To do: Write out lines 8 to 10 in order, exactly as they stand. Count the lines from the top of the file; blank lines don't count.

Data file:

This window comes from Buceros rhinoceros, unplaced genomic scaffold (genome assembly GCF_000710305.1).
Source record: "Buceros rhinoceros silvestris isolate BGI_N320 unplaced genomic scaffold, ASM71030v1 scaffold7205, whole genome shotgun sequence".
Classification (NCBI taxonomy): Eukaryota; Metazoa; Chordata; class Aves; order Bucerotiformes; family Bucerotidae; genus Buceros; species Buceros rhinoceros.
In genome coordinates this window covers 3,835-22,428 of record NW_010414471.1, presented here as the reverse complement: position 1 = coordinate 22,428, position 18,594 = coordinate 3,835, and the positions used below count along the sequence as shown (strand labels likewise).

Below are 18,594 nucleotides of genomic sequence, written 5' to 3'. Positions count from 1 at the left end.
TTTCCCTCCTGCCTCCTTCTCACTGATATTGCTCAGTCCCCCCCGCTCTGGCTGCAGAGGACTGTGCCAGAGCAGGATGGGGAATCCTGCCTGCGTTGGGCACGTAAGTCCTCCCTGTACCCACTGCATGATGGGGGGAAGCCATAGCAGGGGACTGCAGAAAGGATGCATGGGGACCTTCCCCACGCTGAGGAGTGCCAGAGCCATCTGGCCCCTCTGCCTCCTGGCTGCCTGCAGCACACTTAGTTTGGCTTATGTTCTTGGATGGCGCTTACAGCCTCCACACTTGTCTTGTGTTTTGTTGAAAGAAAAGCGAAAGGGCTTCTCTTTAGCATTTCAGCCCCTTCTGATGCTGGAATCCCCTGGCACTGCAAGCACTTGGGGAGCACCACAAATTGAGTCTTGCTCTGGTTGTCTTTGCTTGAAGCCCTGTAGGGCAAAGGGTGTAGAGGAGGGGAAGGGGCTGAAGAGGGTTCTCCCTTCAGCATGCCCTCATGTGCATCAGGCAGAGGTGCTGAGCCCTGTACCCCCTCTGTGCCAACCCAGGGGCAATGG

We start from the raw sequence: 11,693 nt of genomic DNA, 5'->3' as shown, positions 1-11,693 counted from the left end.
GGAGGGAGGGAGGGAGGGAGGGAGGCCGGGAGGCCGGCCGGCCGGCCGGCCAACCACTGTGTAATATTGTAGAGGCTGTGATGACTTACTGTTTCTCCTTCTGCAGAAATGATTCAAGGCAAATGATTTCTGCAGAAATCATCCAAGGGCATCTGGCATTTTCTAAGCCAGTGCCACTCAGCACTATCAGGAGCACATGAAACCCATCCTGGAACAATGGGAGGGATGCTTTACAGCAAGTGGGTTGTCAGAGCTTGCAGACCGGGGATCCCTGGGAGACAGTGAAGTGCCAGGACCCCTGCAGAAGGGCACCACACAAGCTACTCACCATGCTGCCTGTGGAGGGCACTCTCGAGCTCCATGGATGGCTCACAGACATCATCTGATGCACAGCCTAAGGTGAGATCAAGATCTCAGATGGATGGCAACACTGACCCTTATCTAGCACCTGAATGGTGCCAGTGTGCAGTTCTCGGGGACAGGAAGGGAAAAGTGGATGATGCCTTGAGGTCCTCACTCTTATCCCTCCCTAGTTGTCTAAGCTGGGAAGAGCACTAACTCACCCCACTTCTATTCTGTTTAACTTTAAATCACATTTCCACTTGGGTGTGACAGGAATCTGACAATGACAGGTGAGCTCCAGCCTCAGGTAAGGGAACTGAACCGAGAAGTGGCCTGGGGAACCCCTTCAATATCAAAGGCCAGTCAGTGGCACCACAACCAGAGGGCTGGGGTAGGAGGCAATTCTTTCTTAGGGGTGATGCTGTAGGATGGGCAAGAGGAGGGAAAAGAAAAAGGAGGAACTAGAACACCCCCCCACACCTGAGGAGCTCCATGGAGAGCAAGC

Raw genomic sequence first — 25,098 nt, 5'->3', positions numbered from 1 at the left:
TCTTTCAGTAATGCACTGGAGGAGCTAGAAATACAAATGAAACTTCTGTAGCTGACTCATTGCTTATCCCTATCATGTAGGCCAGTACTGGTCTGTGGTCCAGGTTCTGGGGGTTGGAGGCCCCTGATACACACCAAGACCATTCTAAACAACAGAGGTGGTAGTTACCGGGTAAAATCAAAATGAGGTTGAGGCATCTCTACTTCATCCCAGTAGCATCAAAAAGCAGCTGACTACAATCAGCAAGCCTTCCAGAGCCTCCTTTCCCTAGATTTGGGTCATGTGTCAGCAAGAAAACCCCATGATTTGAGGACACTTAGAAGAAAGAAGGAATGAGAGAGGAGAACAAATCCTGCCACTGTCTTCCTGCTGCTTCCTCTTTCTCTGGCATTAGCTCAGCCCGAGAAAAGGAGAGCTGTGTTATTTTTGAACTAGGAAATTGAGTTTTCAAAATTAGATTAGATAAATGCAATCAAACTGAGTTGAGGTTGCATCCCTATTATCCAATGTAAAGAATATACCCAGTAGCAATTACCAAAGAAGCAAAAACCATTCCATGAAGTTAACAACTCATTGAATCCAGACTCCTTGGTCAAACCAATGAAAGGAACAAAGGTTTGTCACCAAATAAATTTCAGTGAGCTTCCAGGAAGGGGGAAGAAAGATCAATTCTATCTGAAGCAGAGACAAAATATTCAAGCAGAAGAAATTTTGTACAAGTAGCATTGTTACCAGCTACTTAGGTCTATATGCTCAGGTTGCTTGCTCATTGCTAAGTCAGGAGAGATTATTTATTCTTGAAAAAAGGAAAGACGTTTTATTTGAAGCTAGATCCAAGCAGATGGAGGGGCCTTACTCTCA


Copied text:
GGAGGGAGGGAGGGAGGGAGGGAGGCCGGGAGGCCGGCCGGCCGGCCGGCCAACCACTGTGTAATATTGTAGAGGCTGTGATGACTTACTGTTTCTCCTTCTGCAGAAATGATTCAAGGCAAATGATTTCTGCAGAAATCATCCAAGGGCATCTGGCATTTTCTAAGCCAGTGCCACTCAGCACTATCAGGAGCACATGAAACCCATCCTGGAACAATGGGAGGGATGCTTTACAGCAAGTGGGTTGTCAGAGCTTGCAGACCGGGGATCCCTGGGAGACAGTGAAGTGCCAGGACCCCTGCAGAAGGGCACCACACAAGCTACTCACCATGCTGCCTGTGGAGGGCACTCTCGAGCTCCATGGATGGCTCACAGACATCATCTGATGCACAGCCTAAGGTGAGATCAAGATCTCAGATGGATGGCAACACTGACCCTTATCTAGCACCTGAATGGTGCCAGTGTGCAGTTCTCGGGGACAGGAAGGGAAAAGTGGATGATGCCTTGAGGTCCTCACTCTTATCCCTCCCTAGTTGTCTAAGCTGGGAAGAGCACTAACTCACCCCACTTCTATTCTGTTTAACTTTAAATCACATTTCCACTTGGGTGTGACAGGAATCTGACAATGACAGGTGAGCTCCAGCCTCAGGTAAGGGAACTGAACCGAGAAGTGGCCTGGGGAACCCCTTCAATATCAAAGGCCAGTCAGTGGCACCACAACCAGAGGGCTGGGGTAGGAGGCAATTCTTTCTTAGGGGTGATGCTGTAGGATGGGCAAGAGGAGGGAAAAGAAAAAGGAGGAACTAGAACACCCCCCCACACCTGAGGAGCTCCATGGAGAGCAAGC

Raw genomic sequence first — 25,098 nt, 5'->3', positions numbered from 1 at the left:
TCTTTCAGTAATGCACTGGAGGAGCTAGAAATACAAATGAAACTTCTGTAGCTGACTCATTGCTTATCCCTATCATGTAGGCCAGTACTGGTCTGTGGTCCAGGTTCTGGGGGTTGGAGGCCCCTGATACACACCAAGACCATTCTAAACAACAGAGGTGGTAGTTACCGGGTAAAATCAAAATGAGGTTGAGGCATCTCTACTTCATCCCAGTAGCATCAAAAAGCAGCTGACTACAATCAGCAAGCCTTCCAGAGCCTCCTTTCCCTAGATTTGGGTCATGTGTCAGCAAGAAAACCCCATGATTTGAGGACACTTAGAAGAAAGAAGGAATGAGAGAGGAGAACAAATCCTGCCACTGTCTTCCTGCTGCTTCCTCTTTCTCTGGCATTAGCTCAGCCCGAGAAAAGGAGAGCTGTGTTATTTTTGAACTAGGAAATTGAGTTTTCAAAATTAGATTAGATAAATGCAATCAAACTGAGTTGAGGTTGCATCCCTATTATCCAATGTAAAGAATATACCCAGTAGCAATTACCAAAGAAGCAAAAACCATTCCATGAAGTTAACAACTCATTGAATCCAGACTCCTTGGTCAAACCAATGAAAGGAACAAAGGTTTGTCACCAAATAAATTTCAGTGAGCTTCCAGGAAGGGGGAAGAAAGATCAATTCTATCTGAAGCAGAGACAAAATATTCAAGCAGAAGAAATTTTGTACAAGTAGCATTGTTACCAGCTACTTAGGTCTATATGCTCAGGTTGCTTGCTCATTGCTAAGTCAGGAGAGATTATTTATTCTTGAAAAAAGGAAAGACGTTTTATTTGAAGCTAGATCCAAGCAGATGGAGGGGCCTTACTCTCA